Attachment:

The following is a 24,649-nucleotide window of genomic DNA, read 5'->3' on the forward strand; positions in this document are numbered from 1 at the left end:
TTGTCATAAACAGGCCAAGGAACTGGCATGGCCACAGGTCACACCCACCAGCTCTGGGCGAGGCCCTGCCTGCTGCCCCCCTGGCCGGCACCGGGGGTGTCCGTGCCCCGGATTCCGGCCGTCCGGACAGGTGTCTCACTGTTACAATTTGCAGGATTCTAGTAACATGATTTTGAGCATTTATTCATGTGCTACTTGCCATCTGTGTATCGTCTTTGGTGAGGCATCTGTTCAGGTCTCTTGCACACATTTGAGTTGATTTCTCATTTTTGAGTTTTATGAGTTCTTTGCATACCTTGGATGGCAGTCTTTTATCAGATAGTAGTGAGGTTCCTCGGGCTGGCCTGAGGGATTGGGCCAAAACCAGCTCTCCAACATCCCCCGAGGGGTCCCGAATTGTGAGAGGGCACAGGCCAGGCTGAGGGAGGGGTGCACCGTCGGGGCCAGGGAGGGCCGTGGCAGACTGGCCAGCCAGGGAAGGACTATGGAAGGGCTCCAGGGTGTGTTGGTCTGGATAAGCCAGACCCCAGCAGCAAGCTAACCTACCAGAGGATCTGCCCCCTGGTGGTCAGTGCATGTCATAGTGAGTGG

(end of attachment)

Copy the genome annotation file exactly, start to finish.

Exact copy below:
The following is a 24,649-nucleotide window of genomic DNA, read 5'->3' on the forward strand; positions in this document are numbered from 1 at the left end:
TTGTCATAAACAGGCCAAGGAACTGGCATGGCCACAGGTCACACCCACCAGCTCTGGGCGAGGCCCTGCCTGCTGCCCCCCTGGCCGGCACCGGGGGTGTCCGTGCCCCGGATTCCGGCCGTCCGGACAGGTGTCTCACTGTTACAATTTGCAGGATTCTAGTAACATGATTTTGAGCATTTATTCATGTGCTACTTGCCATCTGTGTATCGTCTTTGGTGAGGCATCTGTTCAGGTCTCTTGCACACATTTGAGTTGATTTCTCATTTTTGAGTTTTATGAGTTCTTTGCATACCTTGGATGGCAGTCTTTTATCAGATAGTAGTGAGGTTCCTCGGGCTGGCCTGAGGGATTGGGCCAAAACCAGCTCTCCAACATCCCCCGAGGGGTCCCGAATTGTGAGAGGGCACAGGCCAGGCTGAGGGAGGGGTGCACCGTCGGGGCCAGGGAGGGCCGTGGCAGACTGGCCAGCCAGGGAAGGACTATGGAAGGGCTCCAGGGTGTGTTGGTCTGGATAAGCCAGACCCCAGCAGCAAGCTAACCTACCAGAGGATCTGCCCCCTGGTGGTCAGTGCATGTCATAGTGAGTGG